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dave obee Shelbourne's trees are a memorial

By Dave Obee

It was a grand plan to create a living memorial to our war veterans, our very own Champs-Elysées -- and 86 years ago this month, it started to take shape.

It was known as Memorial Avenue, although then -- as now -- the name most people preferred was Shelbourne Street. It was meant to be tree-lined for its entire length for all time, a lasting tribute to those who gave their lives in the First World War.

The idea for turning a street into a lasting memorial came from H.B. Thomson. He presented it to the Chamber of Commerce in February 1921, telling the directors that a major road leading out of the city -- for example, Shelbourne -- could have stately trees on each side. Each tree would have a small metal tablet representing one of the province's war heroes.

"What finer memorial could one have when we are all dead that an avenue of this kind to record to future generations British Columbia's part in the war and the heroes who died for the Empire?" Thomson said in a letter to the chamber.

He warned that it was important to agree on an suitable memorial as soon as possible, noting that it took a decade after the South African war before there was an agreement on a suitable way to perpetuate the memory of the fallen.

The chamber endorsed the idea a couple of weeks later and planning began in earnest. It was determined that Shelbourne would offer enough space for 1,500 trees, and that every British Columbia war casualty should be remembered. Victoria was, after all, the provincial capital, even if most of the memorial trees would be in Saanich.

On the afternoon of the first Sunday of October 1921, Lt.-Gov. Walter C. Nichol planted the first tree to launch the project. The ceremony was at the Mount Douglas Park end of Shelbourne.

"Never before in the history of this section of the province has any celebration struck so deeply in the hearts of the public," the Victoria Daily Times reported the following day. The line of motor vehicles heading to the site stretched for about three kilometres. Fields and side streets were filled with parked cars.

Nichol said the memorial on Shelbourne was sure to become as famous as the Mall in London and the Champs-Elysées in Paris.

Nichol's exuberance was matched by that of the writers at the Times. "After centuries, these same trees will still stand and symbolize for our children's children the spirit of 1914-19, and the portals which will be erected by the various municipalities of the province at the entrance of the section of the avenue apportioned to them will perpetuate the names of the glorious dead."

A few months later, in March 1922, about 75 volunteers set to work to realize the dream. They gathered at the north end of Shelbourne, spades and picks in hand, on Wednesday, March 8. They had 175 trees to plant, with plans calling for alternating plane and ash trees. Stakes marked the tree locations on the wide borders on either side of the paved road.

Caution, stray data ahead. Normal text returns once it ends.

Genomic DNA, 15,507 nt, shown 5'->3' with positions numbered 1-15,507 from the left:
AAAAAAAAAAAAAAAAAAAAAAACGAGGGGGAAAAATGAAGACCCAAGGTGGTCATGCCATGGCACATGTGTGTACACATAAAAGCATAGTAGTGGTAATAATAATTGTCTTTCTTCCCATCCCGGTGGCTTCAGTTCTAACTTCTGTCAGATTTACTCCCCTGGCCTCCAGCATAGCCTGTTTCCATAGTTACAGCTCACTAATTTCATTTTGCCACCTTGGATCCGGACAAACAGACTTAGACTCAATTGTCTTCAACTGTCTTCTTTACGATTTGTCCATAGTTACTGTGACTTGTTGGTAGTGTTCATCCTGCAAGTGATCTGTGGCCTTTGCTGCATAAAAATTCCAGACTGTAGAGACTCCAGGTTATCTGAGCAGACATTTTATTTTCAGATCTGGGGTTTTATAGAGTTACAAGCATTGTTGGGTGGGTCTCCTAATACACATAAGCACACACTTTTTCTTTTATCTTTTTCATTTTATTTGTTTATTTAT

It was rather cold that day, with a bitter wind, and despite the best efforts of the men and women on hand, only about half the trees were planted. As a result, they returned to the street a week later to complete their work with the first allotment of 175 trees.

The following day, the Times printed a list of some of the participants -- and reported that "motion pictures of the affair were taken."

Memorial Avenue was given a boost on March 29 when Marshal Joseph Joffre, one of the commanders of the Allied armies in the First World War, planted a tree during a visit to Victoria.

On his way to the planting site, Joffre saw a group of children from Cedar Hill School who were waiting beside the road to wave to him. He stopped, and "two pretty little girls," Helen Riley and Martha Potter, presented him with a poem written by E.A. Miles of the Cedar Hill district.

The Times noted that Joffre, "despite being unaccustomed to physical exertion of any sort," insisted on doing the planting without assistance.

"May the memory of these brave fellows always remain as green as this tree's leaves," he said in French.

Joffre then smiled and waved, kissed a few babies, and drove away to the cheers of the crowd.

Memorial Avenue was never meant to be the only war memorial in Greater Victoria. In May 1924, the city decided to erect a cenotaph to honour the veterans. It was completed the following year.

Work continued on Shelbourne. In 1928, the Colonist reported that completion of the avenue was "within sight."

In 1935, the chamber and the Victoria-Saanich beaches and parks committee agreed to get back at it. It never did, however, meet its original goal of plaques on every tree, signs at all cross-streets, archways at each end, and trees for every casualty.

Many of the trees that were planted have been removed over the years. Still, the ones that remain along Shelbourne help us to remember.

Posted March 16, 2008


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